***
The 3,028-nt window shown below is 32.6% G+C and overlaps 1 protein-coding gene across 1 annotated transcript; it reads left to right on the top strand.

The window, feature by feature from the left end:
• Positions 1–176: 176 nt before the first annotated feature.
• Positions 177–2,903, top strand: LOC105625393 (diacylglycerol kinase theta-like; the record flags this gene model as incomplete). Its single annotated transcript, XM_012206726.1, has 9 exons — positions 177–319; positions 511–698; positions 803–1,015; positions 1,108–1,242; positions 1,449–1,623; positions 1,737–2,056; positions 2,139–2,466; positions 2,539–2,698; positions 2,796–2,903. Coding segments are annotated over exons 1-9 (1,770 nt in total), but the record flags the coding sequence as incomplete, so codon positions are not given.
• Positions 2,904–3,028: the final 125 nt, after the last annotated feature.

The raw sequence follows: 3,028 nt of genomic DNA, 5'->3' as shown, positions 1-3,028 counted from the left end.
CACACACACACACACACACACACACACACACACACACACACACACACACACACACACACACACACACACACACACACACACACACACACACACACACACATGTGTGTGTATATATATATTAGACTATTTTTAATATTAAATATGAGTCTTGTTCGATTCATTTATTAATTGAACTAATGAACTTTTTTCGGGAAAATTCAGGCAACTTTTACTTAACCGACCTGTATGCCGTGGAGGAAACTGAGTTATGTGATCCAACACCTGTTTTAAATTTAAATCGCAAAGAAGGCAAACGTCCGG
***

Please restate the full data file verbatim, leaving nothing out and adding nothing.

The 3,028-nt window shown below is 32.6% G+C and overlaps 1 protein-coding gene across 1 annotated transcript; it reads left to right on the top strand.

The window, feature by feature from the left end:
• Positions 1–176: 176 nt before the first annotated feature.
• Positions 177–2,903, top strand: LOC105625393 (diacylglycerol kinase theta-like; the record flags this gene model as incomplete). Its single annotated transcript, XM_012206726.1, has 9 exons — positions 177–319; positions 511–698; positions 803–1,015; positions 1,108–1,242; positions 1,449–1,623; positions 1,737–2,056; positions 2,139–2,466; positions 2,539–2,698; positions 2,796–2,903. Coding segments are annotated over exons 1-9 (1,770 nt in total), but the record flags the coding sequence as incomplete, so codon positions are not given.
• Positions 2,904–3,028: the final 125 nt, after the last annotated feature.

The raw sequence follows: 3,028 nt of genomic DNA, 5'->3' as shown, positions 1-3,028 counted from the left end.
CACACACACACACACACACACACACACACACACACACACACACACACACACACACACACACACACACACACACACACACACACACACACACACACACACATGTGTGTGTATATATATATTAGACTATTTTTAATATTAAATATGAGTCTTGTTCGATTCATTTATTAATTGAACTAATGAACTTTTTTCGGGAAAATTCAGGCAACTTTTACTTAACCGACCTGTATGCCGTGGAGGAAACTGAGTTATGTGATCCAACACCTGTTTTAAATTTAAATCGCAAAGAAGGCAAACGTCCGG